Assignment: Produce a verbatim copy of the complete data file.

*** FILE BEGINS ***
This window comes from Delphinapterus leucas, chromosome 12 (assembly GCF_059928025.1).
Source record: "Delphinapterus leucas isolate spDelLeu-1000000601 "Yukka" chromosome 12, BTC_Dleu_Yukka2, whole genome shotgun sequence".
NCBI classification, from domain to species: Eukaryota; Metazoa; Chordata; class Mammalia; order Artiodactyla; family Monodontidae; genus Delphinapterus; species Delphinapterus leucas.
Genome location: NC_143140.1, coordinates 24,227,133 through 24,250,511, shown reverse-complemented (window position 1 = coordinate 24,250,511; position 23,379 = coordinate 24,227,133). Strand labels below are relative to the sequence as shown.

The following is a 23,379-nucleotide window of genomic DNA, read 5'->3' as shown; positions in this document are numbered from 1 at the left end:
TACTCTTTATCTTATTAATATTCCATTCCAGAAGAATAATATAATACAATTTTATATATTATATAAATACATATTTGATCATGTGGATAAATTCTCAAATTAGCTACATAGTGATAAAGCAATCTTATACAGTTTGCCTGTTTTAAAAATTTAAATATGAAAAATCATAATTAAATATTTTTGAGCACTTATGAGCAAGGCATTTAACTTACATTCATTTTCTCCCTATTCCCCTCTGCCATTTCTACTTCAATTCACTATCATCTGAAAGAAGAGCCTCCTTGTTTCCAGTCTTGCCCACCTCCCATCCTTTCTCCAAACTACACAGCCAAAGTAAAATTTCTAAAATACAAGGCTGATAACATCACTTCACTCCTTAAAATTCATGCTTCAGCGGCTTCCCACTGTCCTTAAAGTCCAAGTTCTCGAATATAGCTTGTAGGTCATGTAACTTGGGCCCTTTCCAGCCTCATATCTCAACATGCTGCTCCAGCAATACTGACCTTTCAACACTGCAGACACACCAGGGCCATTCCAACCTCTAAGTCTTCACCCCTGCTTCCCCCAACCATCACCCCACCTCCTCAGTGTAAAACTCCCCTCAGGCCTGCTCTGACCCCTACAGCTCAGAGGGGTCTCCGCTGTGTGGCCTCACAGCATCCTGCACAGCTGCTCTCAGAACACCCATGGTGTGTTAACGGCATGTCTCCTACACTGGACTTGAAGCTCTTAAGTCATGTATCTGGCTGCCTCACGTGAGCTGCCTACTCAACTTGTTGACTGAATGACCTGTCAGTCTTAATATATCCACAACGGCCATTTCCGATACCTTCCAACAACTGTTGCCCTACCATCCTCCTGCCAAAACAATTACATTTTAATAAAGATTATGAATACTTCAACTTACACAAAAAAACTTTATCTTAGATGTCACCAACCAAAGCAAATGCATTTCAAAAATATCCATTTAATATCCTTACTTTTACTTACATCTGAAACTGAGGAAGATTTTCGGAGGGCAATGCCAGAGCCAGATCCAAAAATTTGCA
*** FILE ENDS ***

This window comes from Delphinapterus leucas, chromosome 12 (assembly GCF_059928025.1).
Source record: "Delphinapterus leucas isolate spDelLeu-1000000601 "Yukka" chromosome 12, BTC_Dleu_Yukka2, whole genome shotgun sequence".
NCBI classification, from domain to species: Eukaryota; Metazoa; Chordata; class Mammalia; order Artiodactyla; family Monodontidae; genus Delphinapterus; species Delphinapterus leucas.
Genome location: NC_143140.1, coordinates 24,227,133 through 24,250,511, shown reverse-complemented (window position 1 = coordinate 24,250,511; position 23,379 = coordinate 24,227,133). Strand labels below are relative to the sequence as shown.

The following is a 23,379-nucleotide window of genomic DNA, read 5'->3' as shown; positions in this document are numbered from 1 at the left end:
TACTCTTTATCTTATTAATATTCCATTCCAGAAGAATAATATAATACAATTTTATATATTATATAAATACATATTTGATCATGTGGATAAATTCTCAAATTAGCTACATAGTGATAAAGCAATCTTATACAGTTTGCCTGTTTTAAAAATTTAAATATGAAAAATCATAATTAAATATTTTTGAGCACTTATGAGCAAGGCATTTAACTTACATTCATTTTCTCCCTATTCCCCTCTGCCATTTCTACTTCAATTCACTATCATCTGAAAGAAGAGCCTCCTTGTTTCCAGTCTTGCCCACCTCCCATCCTTTCTCCAAACTACACAGCCAAAGTAAAATTTCTAAAATACAAGGCTGATAACATCACTTCACTCCTTAAAATTCATGCTTCAGCGGCTTCCCACTGTCCTTAAAGTCCAAGTTCTCGAATATAGCTTGTAGGTCATGTAACTTGGGCCCTTTCCAGCCTCATATCTCAACATGCTGCTCCAGCAATACTGACCTTTCAACACTGCAGACACACCAGGGCCATTCCAACCTCTAAGTCTTCACCCCTGCTTCCCCCAACCATCACCCCACCTCCTCAGTGTAAAACTCCCCTCAGGCCTGCTCTGACCCCTACAGCTCAGAGGGGTCTCCGCTGTGTGGCCTCACAGCATCCTGCACAGCTGCTCTCAGAACACCCATGGTGTGTTAACGGCATGTCTCCTACACTGGACTTGAAGCTCTTAAGTCATGTATCTGGCTGCCTCACGTGAGCTGCCTACTCAACTTGTTGACTGAATGACCTGTCAGTCTTAATATATCCACAACGGCCATTTCCGATACCTTCCAACAACTGTTGCCCTACCATCCTCCTGCCAAAACAATTACATTTTAATAAAGATTATGAATACTTCAACTTACACAAAAAAACTTTATCTTAGATGTCACCAACCAAAGCAAATGCATTTCAAAAATATCCATTTAATATCCTTACTTTTACTTACATCTGAAACTGAGGAAGATTTTCGGAGGGCAATGCCAGAGCCAGATCCAAAAATTTGCA